Book Review: #GEEKG@D

PrintE-mail Written by Christian Jones

#GeekG@d Review

Review: #geekG@D / Author: Patrick Luby / Publisher: lulu.com / Release Date: Out Now

#geekG@D is a novel by the up and coming writer Patrick Luby. It is also available under its originally published title of Conversations with a lonely God. This is the meandering tale of the somewhat hapless Tim O’Donnell, described by Luby as “your average friendly neighbourhood geek.”

Tim is the unhappy recipient of a number of peculiar encounters with an unfamiliar white-haired man, who eventually introduces himself as God. Tim is then taken on a journey of discovery by God (aka Charles). They visit far off realms inhabited by warring oceans, tetchy dragons, lost souls and a glimpse of heaven. These expeditions are briefly interspersed with the odd takeaway, coffee and stilted conversations on the meaning of life. God has become “bored of this universe” and is seemingly relying on the unsuspecting Tim to save the day. How is Tim meant to relieve our maker’s boredom? Why, capture the heart of a damsel in distress of course!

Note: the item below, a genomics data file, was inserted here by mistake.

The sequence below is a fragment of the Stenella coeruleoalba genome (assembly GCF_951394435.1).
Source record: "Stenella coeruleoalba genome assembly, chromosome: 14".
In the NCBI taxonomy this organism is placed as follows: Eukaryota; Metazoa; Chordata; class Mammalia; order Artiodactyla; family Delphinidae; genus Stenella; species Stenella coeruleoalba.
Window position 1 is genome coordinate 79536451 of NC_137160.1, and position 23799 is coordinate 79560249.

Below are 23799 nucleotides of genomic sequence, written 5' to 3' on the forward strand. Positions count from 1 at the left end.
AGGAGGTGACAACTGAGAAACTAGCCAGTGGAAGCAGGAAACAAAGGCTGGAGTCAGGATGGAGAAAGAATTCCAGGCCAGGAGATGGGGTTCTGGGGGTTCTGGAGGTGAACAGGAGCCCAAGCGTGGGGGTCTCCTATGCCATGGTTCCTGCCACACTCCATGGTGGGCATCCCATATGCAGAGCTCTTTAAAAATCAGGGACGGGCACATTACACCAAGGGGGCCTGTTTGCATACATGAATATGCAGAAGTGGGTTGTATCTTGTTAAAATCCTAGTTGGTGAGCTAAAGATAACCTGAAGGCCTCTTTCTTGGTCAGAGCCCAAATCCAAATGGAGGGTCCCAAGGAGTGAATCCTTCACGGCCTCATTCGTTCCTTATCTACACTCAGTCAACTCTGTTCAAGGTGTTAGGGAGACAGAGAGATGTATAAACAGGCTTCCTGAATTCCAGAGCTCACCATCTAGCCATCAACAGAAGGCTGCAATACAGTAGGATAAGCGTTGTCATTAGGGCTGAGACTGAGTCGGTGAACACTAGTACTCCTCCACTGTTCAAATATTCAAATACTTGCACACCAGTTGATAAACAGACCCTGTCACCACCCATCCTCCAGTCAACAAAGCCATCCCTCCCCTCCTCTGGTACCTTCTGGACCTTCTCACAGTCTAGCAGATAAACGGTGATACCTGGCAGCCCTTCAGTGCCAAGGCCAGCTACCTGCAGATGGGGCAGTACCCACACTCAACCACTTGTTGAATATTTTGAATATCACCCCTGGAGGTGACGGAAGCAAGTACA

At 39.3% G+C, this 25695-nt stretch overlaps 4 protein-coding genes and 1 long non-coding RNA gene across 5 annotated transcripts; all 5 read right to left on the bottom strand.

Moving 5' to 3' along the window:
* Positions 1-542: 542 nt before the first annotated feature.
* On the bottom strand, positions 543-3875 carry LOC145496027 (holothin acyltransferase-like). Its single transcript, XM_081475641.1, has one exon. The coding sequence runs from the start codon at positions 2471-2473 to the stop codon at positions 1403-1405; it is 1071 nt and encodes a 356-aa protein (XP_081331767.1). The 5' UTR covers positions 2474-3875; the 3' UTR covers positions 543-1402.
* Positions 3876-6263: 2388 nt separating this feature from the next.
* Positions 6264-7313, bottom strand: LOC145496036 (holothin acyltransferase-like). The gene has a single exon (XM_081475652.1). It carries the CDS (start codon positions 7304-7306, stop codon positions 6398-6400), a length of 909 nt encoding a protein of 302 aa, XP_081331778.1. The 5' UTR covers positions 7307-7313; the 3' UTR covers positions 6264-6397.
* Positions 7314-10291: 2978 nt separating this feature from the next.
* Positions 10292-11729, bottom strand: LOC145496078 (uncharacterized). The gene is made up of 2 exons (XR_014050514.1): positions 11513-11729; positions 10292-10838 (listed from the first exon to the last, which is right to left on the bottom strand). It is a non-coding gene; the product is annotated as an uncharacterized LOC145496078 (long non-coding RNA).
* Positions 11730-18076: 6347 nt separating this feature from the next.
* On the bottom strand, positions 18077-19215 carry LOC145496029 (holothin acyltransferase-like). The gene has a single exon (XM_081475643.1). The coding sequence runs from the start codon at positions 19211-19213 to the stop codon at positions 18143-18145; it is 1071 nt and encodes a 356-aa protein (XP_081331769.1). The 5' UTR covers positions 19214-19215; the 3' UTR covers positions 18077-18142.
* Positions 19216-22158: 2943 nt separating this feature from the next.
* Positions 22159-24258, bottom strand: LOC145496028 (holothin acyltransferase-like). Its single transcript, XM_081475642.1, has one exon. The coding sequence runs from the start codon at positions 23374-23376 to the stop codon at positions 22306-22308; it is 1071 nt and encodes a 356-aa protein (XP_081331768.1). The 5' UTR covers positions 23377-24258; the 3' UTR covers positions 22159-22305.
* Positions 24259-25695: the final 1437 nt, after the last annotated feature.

Unfortunately Luby’s attempted foray into answering the eternal questions is somewhat lacklustre. Tim is a one-dimensional character, written as a drab, profanity loving loner. God wishes to unite him with the seemingly unsuitable Julia, a man-hungry adulteress. You just know it will all end in tears; mine, yours and no doubt Tim’s if you make it to the final page, which I nearly didn't.

That said, Luby clearly has the ability to write sections of prose of powerful poignancy and imagery such as when Tim goes to meet Charles at his local park. “The old man sat quite motionless… Small birds landed in different spots around the bench, they hopped as close as they dared, left a small offering of twigs or a worm before flying off again to circle above.” However, this ability is interspersed with reams of linguistically challenged dialogue and an apparent addiction to the double use of exclamation and question marks. Why??!!

In conclusion, if you encountered a copy of this novel on a slow moving train to Carlisle and wished to avoid speaking to your fellow passengers it would while away a few hours.



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